Analysis Adam Fleming

    The Energy Secretary Ed Davey reckons the government doesn’t get the credit it deserves for delivering an ambitious green agenda: Investing in renewables, co-operating internationally to cut carbon and building lots of wind farms.

    He is good at posturing and generating “wind” and hot air to mislead the voters, ignoringthe UK importing goods from dirty production in China etc. and the large UK subsidies for oil exploration and gas-fracking.

    The problem is that there are a few things that a sizeable chunk of Tory backbenchers simply cannot stomach, namely: Subsidies, Europe and – err – building lots of wind farms.

    Behind the rhetoric and dodgy claims, there are plenty of Tory climate-change deniers and obstructive muppets like Pickles!

    Maybe that’s why the Chancellor has come up with a formula which he hopes will satisfy both sides – that Britain can go green but it has to be done as cheaply as possible.

    And what about David Cameron? The PM is famously alleged to have said he wanted to “cut the green crap” but that has always been strenuously denied by Downing Street, and he made a passionate plea to tackle climate change during a session of Prime Minister’s Questions earlier this year.

    The report points to an increased use of coal in the decade from the turn of the millennium , “reversing the longstanding trend of decarbonisation of the world’s energy supply”.

    Driven by a global increase in population and economic activity, global surface temperature increases will be between 3.7C and 4.8C in 2100 if no new action is taken.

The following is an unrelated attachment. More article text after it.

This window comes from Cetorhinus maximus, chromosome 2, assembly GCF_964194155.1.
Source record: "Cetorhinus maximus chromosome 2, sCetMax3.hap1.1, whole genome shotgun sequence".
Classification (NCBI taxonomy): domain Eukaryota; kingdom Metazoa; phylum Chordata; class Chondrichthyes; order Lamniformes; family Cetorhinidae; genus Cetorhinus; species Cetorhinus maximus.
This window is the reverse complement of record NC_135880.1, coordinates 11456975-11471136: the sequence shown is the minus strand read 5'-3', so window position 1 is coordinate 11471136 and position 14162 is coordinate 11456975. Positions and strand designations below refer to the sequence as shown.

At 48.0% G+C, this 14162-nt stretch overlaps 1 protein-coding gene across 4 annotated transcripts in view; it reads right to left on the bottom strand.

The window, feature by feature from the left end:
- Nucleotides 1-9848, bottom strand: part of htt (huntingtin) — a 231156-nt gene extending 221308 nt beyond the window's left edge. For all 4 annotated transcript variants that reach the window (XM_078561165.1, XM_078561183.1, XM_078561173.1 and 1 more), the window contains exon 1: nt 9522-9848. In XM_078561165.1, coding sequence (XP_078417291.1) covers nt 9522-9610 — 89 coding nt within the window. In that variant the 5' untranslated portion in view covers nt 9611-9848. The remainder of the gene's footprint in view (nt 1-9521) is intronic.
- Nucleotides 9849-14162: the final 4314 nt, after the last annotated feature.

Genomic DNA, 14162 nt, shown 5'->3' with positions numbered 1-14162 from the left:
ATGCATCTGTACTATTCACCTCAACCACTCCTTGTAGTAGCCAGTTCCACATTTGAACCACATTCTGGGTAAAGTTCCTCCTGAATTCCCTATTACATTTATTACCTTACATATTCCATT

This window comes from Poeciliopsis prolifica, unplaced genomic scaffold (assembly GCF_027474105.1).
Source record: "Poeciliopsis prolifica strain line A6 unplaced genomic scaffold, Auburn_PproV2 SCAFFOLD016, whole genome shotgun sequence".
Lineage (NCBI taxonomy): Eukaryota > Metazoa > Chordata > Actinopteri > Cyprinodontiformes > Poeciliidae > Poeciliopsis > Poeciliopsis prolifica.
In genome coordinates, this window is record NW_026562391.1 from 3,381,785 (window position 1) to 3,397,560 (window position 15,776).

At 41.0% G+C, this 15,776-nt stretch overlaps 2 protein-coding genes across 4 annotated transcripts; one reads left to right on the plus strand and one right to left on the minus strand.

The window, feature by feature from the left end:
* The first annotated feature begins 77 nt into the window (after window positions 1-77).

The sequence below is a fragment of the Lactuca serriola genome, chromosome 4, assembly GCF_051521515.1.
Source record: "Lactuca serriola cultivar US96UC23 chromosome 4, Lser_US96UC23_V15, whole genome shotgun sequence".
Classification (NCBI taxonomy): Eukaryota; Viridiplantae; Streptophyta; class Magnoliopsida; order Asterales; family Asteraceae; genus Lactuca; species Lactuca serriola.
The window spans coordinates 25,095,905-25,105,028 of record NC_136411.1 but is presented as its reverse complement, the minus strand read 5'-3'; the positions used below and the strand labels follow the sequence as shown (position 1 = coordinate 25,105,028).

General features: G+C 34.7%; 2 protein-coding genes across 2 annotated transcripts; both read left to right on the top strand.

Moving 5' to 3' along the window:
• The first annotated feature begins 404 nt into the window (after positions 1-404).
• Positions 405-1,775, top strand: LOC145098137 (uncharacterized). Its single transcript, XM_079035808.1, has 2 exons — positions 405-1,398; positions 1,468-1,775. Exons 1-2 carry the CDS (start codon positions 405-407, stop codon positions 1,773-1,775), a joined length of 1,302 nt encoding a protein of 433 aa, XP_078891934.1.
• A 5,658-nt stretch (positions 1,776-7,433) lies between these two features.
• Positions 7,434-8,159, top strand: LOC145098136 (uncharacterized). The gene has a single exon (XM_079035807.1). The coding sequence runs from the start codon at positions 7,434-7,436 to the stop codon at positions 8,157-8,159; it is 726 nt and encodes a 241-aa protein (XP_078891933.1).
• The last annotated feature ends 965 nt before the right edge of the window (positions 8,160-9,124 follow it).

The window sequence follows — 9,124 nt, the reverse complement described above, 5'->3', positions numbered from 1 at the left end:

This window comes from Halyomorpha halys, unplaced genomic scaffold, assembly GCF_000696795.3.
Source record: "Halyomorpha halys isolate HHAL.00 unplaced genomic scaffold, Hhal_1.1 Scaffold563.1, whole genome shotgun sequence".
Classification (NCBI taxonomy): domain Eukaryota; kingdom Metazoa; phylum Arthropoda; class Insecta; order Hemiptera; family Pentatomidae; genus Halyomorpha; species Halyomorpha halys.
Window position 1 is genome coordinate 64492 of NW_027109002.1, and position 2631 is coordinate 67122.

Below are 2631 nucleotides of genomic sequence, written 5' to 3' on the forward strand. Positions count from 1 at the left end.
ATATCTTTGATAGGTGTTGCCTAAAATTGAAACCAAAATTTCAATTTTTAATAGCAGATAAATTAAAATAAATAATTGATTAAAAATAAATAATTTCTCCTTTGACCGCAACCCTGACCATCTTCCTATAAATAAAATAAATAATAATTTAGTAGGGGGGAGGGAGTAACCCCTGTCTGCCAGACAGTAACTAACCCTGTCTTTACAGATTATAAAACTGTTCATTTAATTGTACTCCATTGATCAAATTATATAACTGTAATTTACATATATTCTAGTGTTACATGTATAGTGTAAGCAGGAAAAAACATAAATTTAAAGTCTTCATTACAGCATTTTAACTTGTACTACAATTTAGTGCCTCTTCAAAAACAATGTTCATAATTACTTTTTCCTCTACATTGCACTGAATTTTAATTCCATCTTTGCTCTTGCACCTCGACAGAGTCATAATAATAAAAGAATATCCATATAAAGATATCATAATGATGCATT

….

    It is not a simple task. To be sure of staying below 2 degrees, the amount of carbon in the air needs to be around 450 parts per million by 2100. To get there, emissions in 2050 need to be 40-70% lower than they were in 2010.

    The IPCC says that renewables are a critical part of that pathway.

    Since the last report in 2007, the scientists say that renewable energy has come on in leaps and bounds.

    In 2012, renewables accounted for just over half of the new electricity generation added around the world.

    The scientists stress that renewables are becoming economically competitive with fossil fuels and also offer a range of other benefits, including clean air and energy security.

    “It certainly is the end for carbon intensive fuels that’s for sure,” said Jennifer Morgan from the World Resources Institute, who was a review editor on one of the chapters of the IPCC report.

    **”There needs to be a massive shift away from fossil fuels and investment needs to shift to going 100% clean as fast as possible.” **

    Analysis David Shukman – Science editor, BBC News

    The authors do acknowledge the challenge of switching away from carbon-intense energy – in other words, there’s no free lunch. They also admit that there’s no silver bullet either, pointing out that renewable sources still need subsidies and capturing carbon dioxide from power stations is unproven on an industrial scale.